Max Boot believes the election result in Georgia is “dispiriting” for democracy promoters:

In Georgia, the recent parliamentary election was won by a party led by the enigmatic billionaire Bidzina Ivanishvili, who made his fortune in Russia under mysterious circumstances and is said to maintain close links to the Russian leadership. He was widely seen as the more pro-Russian candidate over the party led by the English-speaking, pro-Western president, Mikheil Saakashvili.

This is representative of a lot of the worst commentary on Georgia and the recent election. By all informed accounts, half of these claims are false. The claims about Ivanishvili as “more pro-Russian” and having “close links” to Russian leaders are simply asserted without proof, which is probably because there doesn’t appear to be any proof. It is true that Ivanishvili is an enigmatic figure, and it’s true that he made his money in Russia. A recent profile of him characterizes him as enigmatic, and it seems to be a fair description, but otherwise Boot just asserts things for which there isn’t any evidence.

It would be far more accurate to say that Ivanishvili was the less intensely anti-Russian candidate, which is a far cry from being “pro-Russian.” Far from being closely tied to Ivanishvili, the Kremlin is rather puzzled about how to respond to Georgian Dream’s win, which they didn’t expect anymore than almost all Westerners. Meanwhile, the new Georgian cabinet includes many ministers drawn from the ranks of former Saakashvili supporters, all of whom continue to be interested in integrating Georgia with the West while reducing tensions with Russia. Instead of applauding these developments, some American hawks seem so attached to Saakashvili and his government that they insist on describing what looks like the first successful democratic transition in Georgia as “dispiriting,” and they do so mainly because they continue to misinterpret what Georgian Dream represents.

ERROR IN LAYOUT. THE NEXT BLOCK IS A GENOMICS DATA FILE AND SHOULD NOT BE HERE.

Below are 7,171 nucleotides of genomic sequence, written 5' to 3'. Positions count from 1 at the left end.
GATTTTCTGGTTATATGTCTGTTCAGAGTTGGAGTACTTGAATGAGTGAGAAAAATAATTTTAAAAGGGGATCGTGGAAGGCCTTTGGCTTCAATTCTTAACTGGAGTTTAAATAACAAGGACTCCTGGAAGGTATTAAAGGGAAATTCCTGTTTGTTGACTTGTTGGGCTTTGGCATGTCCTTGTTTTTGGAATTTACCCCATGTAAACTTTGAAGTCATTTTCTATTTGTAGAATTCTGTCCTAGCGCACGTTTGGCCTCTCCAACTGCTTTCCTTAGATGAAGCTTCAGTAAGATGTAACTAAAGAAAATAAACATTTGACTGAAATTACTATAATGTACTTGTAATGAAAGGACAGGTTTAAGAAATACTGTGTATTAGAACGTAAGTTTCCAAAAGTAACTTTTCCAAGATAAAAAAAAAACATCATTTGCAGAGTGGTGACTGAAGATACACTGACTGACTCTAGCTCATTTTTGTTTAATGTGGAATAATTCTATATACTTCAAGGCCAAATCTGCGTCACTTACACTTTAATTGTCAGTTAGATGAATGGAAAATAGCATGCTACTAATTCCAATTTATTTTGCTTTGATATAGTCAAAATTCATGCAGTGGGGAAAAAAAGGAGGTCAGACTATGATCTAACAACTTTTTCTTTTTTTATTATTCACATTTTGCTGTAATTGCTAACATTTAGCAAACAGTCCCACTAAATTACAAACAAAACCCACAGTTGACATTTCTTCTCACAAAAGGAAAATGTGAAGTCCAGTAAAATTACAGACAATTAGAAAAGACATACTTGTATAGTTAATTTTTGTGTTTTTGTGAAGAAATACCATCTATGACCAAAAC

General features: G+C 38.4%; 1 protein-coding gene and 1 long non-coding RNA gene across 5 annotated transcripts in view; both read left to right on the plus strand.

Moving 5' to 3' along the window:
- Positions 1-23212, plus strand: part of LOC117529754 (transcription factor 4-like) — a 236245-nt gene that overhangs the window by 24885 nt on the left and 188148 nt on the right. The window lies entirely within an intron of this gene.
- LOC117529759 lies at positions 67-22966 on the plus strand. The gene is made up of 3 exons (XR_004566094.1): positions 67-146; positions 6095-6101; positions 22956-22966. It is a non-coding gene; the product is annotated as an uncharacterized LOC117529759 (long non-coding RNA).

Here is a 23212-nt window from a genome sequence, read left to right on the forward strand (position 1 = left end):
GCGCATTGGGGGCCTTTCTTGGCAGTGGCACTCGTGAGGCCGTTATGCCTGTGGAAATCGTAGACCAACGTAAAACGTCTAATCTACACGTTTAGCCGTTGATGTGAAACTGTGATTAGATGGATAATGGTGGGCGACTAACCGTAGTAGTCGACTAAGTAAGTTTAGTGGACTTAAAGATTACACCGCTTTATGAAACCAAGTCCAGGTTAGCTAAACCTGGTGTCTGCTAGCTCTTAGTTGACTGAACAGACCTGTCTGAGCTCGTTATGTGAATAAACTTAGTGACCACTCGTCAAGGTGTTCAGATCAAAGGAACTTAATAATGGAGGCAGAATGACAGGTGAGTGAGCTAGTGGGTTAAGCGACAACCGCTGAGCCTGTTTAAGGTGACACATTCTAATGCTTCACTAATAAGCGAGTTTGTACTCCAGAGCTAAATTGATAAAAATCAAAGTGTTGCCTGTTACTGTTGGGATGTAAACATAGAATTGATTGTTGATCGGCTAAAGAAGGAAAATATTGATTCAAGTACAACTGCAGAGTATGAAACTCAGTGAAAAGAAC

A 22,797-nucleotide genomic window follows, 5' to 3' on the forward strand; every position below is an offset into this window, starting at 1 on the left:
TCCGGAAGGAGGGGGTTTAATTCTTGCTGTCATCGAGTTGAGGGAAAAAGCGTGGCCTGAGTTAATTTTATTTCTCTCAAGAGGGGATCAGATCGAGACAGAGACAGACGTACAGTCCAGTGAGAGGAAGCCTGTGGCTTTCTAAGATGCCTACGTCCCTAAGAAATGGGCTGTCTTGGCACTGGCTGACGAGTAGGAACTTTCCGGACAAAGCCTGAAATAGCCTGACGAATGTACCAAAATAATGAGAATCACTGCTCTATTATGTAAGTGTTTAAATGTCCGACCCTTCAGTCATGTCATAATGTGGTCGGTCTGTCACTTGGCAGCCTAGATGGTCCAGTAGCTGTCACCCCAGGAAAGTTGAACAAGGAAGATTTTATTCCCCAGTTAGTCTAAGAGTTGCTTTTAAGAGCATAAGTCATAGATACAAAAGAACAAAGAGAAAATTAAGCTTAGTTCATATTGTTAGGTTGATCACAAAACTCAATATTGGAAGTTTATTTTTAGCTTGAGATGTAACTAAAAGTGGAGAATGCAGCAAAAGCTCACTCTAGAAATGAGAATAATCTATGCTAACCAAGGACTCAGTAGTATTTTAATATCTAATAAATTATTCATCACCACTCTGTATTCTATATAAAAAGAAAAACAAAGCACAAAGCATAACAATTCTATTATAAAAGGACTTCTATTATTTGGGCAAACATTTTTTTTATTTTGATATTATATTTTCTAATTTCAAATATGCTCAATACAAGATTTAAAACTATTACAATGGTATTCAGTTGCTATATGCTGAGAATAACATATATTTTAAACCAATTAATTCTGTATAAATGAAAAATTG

Boot’s reaction is instructive in several ways. First, it’s a useful reminder that many enthusiasts of the so-called “freedom agenda” weren’t ever terribly interested in a more democratic Georgia, which is why they continued to defend and cheer on Saakashvili even as his government became more illiberal and abusive. The response of so many of them to Georgia’s first genuinely competitive democratic election has been to echo the ruling party’s attacks against the opposition, and to lament the new government’s “pro-Russian” orientation when there is no proof that such a thing exists. It’s not news that a lot of Western support for the “freedom agenda” in the former Soviet Union was mostly, if not completely, driven by hostility to Russia. It is nonetheless remarkable that their understanding of political change in Georgia is so limited that it can’t account for an opposition movement that rejects Saakashvili without repudiating or weakening Georgia’s ties with Western nations. Such a possibility seems to be inconceivable to them. Interpreting the Georgian election as a “pro-Western” vs. “pro-Russian” contest is hopelessly misleading.

As Michael Cecire explained, this was the same trap that the ruling party fell into during the campaign:

But the UNM’s public-relations savvy may have contributed to their own downfall. Surrounded by an extensive strategic-communications infrastructure that sought to define the race as a stark geopolitical choice between the liberal West and pro-Moscow kleptocracy, the UNM and its advisers were blindsided by a referendum mostly based around domestic concerns.

Western misreadings of the election have suffered from the same flawed assumption that the two main competitors offered a “stark geopolitical choice” for Georgia, and were similarly oblivious to the realities of the political landscape.

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